• 117 events overlapped between voluntary reporting and the trigger-identified events.
  • 333 additional events triggered that were not in the voluntary reporting tool.

The 333 potential events found by the trigger tool were reviewed to find that there were only a couple of additional cases that met the criteria to have been reported to the state. These additional all-cause harm cases, however, did uncover many opportunities to improve documentation and make the data output more accurate. This reinforces the belief that uncovering all HAPIs and near misses would enable Allina Health to make its patients safer.

The information from the additional cases was used to refine the logic to confirm adverse events so that the information could be used to support the next step of proactively identifying patients at risk in near real-time.

IMPROVING CLABSI SURVEILLANCE AND PREDICTION

Consistent with the premise that you can’t improve what you can’t measure, the first challenge in improving CLABSIs was being able to identify which patients have a central line. Identifying and tracking patients with central lines can be difficult for a few reasons:

  • Patients needing central lines are not limited to specific diagnosis codes and are located throughout the hospital.
  • Patients may have more than one central line, and central lines are inserted and removed based on patient need and response to treatment, which is difficult to predict and not always well documented.
  • Calculating central line days, a key variable in calculating metrics and risk, requires accurate documentation of insertion and removal dates and times tied to a specific line location.

Allina Health had documented success in improving patient safety surveillance using patient safety triggers and had learned that proper, clear, consistent documentation of key variables was a necessary precursor to building effective triggers, which could eventually be used to build predictive models.

Improving CLABSI surveillance was identified as an opportunity for Allina Health to improve patient safety with predictive analytics. Allina Health had been using predictive analytics to improve a variety of outcomes, and leadership hoped to apply previous methods to bring about a successful CLABSI improvement initiative.

The approach taken for HAPI was to build the triggers first and then validate their effectiveness and predictive value for events by comparing the identified events against voluntary reporting. More efficient and complete chart review illuminated several improvement opportunities.

This approach worked well for HAPI because the available historical data was incomplete due to documentation issues and focused only on reportable events. Once the triggers were set up, machine learning was used to “train the model” to become more accurate as more events were confirmed and documentation was improved.

CLABSI was an example of an area where Allina Health had a lot of detailed data available due to reporting requirements. So, in this case, it was possible to start with clinically confirmed events for CLABSI and then review five years of retrospective data to help define the triggers.

Building on its experience with using analytics and machine learning to identify and investigate a broader base of harm events, Allina Health began to examine the variables that would be linked to CLABSI. The selection of the variables to run the triggers was guided by investigation of the literature, findings from other hospitals, and clinically confirmed events at Allina Health.

During this analysis, it was identified that there was a lot of missing documentation, particularly around removal date (missing 23 percent of the time), and insertion site (missing 21 percent of the time). Also problematic was that CLABSIs could not be easily attributed to a specific central line, and ten percent could not be easily attributed to a specific encounter. Therefore, efforts were taken at Allina Health to improve documentation of these data elements, recognizing that this would improve the identification of patients and the predictive capability of the model even more, leading to improved surveillance and early identification of patients at risk.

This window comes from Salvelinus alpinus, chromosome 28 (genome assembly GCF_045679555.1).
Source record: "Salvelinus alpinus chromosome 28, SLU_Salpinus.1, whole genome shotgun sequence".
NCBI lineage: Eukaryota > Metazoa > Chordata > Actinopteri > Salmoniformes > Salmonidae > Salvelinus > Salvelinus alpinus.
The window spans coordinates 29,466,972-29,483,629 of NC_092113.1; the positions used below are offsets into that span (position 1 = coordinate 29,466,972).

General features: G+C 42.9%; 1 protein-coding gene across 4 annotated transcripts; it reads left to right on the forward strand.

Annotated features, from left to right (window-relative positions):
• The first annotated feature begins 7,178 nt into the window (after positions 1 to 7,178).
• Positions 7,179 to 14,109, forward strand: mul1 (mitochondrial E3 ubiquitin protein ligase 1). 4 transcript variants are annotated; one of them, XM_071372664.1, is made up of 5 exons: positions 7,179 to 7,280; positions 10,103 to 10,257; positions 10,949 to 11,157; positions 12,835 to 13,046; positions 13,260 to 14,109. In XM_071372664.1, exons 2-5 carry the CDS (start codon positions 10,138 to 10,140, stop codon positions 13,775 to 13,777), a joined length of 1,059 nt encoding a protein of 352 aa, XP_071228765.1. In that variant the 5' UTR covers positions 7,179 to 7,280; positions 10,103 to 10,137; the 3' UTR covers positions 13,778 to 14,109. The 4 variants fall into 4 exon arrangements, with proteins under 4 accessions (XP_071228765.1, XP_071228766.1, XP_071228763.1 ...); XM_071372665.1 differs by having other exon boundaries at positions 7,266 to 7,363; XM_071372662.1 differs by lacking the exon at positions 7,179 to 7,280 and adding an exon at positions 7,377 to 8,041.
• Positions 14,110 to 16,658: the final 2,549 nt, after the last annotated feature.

RESULTS

Allina Health utilized its analytics platform, a trigger-based data-driven surveillance tool, and machine learning to identify and investigate a broader base of harm events for HAPI and CLABSI. This approach enabled the organization to:

  • Develop a trigger tool that identified 216 more cases of HAPI than the voluntary reporting process.
  • Improve CLABSI documentation and surveillance and promote early identification of patients at risk.
  • Uncover opportunities for improvement, enabling the organization to better understand its performance, and adjust documentation in the EMR to portray a more complete picture of the patient for both CLABSI and HAPI.

WHAT’S NEXT

Allina Health believes that predictive analytics is key to identifying patients at risk, in addition to those harmed, and is moving forward with additional functionality. The organization plans to use the analytics application containing the HAPI predictive model in a pilot at two hospitals to provide feedback to the safety committee on how it can be used effectively and provide recommendations on how to spread and operationalize it to decrease HAPI cases across the health system.

Allina Health’s long-term goal is to automate CLABSI surveillance and incorporate the information from the CLABSI risk predictive model into the workflow of clinicians to help identify patients at risk in real time, prompting swift interventions to prevent CLABSI. This will be done using the Health Catalyst Patient Safety Monitor™: Surveillance Module and Allina Health’s EMR (see Figure 1).

Figure 1: Mockup of the CLABSI data from Abbott Northwestern, one of Allina Health’s largest hospitals

Although this integrated approach to improving patient safety has not yet been operationalized across all of Allina Health, a pilot is underway. In the meantime, additional safety areas, triggers, and predictive models are being investigated and developed.

REFERENCES

  1. John Hopkins Medicine. (2016). Study suggests medical errors now third leading cause of death in the U.S. – Physicians advocate for changes in how deaths are reported to better reflect reality. Retrieved from https://www.hopkinsmedicine.org/ news/media/releases/study_suggests_medical_errors_now_third_
    leading_cause_of_death_in_the_us
  2. Beckrich, K. & Aronovitch, S. (1999). Hospital-acquired pressure ulcers: A comparison of costs in medical vs. surgical patients. Nursing economic$. 17. 263-71. Retrieved from https://www.researchgate.net/publication/
    12604956_Hospital-acquired_pressure_ulcers_A_comparison_of_costs_in_medical_vs_surgical_patients
  3. Centers for Disease Control and Prevention. (2018). Healthcare-associated infections – HAI data. Retrieved from https://www.cdc.gov/hai/data/index.html?CDC_AA_refVal=https%3A%2F%2F
    www.cdc.gov%2Fhai%2Fsurveillance%2Findex.html